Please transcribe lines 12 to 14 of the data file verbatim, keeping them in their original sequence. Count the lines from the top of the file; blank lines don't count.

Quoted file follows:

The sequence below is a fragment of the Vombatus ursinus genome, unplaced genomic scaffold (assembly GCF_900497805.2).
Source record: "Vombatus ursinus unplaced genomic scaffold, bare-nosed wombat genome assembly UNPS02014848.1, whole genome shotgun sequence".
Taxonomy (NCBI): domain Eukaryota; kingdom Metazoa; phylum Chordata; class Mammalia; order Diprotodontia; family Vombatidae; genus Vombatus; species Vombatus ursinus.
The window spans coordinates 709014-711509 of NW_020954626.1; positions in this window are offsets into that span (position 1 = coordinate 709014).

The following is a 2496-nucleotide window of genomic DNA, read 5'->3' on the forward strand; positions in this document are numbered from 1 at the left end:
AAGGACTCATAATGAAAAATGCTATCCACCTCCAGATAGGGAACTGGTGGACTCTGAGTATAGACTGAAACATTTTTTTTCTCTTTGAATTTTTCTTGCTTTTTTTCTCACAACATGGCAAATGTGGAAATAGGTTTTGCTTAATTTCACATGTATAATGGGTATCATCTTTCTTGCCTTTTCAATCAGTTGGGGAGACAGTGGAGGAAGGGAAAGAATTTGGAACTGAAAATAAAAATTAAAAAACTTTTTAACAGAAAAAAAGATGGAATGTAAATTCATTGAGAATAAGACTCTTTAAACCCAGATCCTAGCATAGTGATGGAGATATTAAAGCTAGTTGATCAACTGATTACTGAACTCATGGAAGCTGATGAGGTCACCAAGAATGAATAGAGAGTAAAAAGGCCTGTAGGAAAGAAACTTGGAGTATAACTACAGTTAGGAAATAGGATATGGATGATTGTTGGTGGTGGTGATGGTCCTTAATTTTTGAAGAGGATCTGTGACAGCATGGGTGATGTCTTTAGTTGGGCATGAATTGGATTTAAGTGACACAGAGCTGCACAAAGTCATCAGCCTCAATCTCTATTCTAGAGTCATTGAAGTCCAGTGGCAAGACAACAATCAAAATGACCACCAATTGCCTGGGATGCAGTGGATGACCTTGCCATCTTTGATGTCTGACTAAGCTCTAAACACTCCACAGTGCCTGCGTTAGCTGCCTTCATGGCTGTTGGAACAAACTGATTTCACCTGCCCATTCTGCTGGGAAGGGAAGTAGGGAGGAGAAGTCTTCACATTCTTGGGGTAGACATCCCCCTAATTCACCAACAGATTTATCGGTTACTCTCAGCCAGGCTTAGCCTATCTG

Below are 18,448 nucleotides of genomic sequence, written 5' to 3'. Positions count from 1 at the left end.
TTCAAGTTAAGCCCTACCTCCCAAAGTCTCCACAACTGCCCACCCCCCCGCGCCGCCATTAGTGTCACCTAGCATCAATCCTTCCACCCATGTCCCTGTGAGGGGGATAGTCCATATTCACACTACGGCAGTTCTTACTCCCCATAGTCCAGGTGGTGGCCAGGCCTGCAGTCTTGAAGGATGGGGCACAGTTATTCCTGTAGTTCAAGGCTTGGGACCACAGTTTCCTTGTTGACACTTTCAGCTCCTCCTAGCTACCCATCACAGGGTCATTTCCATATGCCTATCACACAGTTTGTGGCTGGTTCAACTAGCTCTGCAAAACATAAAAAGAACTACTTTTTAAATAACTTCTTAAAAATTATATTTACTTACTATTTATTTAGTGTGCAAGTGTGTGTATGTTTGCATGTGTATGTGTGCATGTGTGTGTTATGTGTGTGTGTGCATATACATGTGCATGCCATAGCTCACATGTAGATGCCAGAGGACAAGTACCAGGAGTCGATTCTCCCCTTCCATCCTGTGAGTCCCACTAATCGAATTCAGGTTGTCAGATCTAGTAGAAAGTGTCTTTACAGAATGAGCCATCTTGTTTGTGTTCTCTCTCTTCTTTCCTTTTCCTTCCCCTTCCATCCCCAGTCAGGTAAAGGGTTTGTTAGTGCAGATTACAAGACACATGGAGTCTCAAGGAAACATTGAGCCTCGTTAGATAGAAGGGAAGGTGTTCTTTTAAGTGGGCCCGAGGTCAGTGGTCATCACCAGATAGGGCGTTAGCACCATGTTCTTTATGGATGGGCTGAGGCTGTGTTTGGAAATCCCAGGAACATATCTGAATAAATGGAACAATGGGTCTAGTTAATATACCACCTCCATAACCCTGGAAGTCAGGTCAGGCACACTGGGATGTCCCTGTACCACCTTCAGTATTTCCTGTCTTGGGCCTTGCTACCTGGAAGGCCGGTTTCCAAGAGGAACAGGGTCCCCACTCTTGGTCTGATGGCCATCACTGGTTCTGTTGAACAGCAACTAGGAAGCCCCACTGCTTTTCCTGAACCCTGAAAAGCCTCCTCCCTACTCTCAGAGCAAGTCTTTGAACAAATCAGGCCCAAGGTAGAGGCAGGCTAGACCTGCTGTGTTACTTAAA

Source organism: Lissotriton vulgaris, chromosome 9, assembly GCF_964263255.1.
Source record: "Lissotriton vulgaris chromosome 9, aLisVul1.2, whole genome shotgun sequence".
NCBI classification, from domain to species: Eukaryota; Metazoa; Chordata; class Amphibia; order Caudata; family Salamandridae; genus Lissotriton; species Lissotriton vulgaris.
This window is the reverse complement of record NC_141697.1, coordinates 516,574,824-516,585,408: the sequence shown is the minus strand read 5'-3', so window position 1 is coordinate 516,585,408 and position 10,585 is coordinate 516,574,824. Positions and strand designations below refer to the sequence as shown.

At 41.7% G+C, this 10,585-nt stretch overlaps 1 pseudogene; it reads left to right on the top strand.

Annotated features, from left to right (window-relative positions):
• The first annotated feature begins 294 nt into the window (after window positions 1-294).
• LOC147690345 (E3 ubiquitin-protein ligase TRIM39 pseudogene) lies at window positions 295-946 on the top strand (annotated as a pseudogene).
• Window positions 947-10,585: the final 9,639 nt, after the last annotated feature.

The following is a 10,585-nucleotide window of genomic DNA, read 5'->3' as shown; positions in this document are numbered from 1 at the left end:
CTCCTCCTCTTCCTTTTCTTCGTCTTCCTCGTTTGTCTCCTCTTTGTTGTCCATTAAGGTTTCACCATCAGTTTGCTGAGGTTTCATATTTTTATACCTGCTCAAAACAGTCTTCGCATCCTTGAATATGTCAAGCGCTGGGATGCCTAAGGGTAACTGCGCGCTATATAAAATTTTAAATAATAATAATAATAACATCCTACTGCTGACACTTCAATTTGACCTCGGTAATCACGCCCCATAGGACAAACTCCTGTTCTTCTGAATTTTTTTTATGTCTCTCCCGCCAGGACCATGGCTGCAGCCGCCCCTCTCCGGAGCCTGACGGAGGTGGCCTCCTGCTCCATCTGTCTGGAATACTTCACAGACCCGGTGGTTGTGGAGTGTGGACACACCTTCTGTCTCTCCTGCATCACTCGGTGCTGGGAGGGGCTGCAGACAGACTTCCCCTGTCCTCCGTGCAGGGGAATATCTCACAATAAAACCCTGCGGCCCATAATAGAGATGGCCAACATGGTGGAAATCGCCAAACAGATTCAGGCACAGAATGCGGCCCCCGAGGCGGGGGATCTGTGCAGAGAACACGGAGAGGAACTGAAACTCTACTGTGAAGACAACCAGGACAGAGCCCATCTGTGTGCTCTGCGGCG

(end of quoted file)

This window is the reverse complement of record NC_141697.1, coordinates 516,574,824-516,585,408: the sequence shown is the minus strand read 5'-3', so window position 1 is coordinate 516,585,408 and position 10,585 is coordinate 516,574,824. Positions and strand designations below refer to the sequence as shown.

At 41.7% G+C, this 10,585-nt stretch overlaps 1 pseudogene; it reads left to right on the top strand.

Annotated features, from left to right (window-relative positions):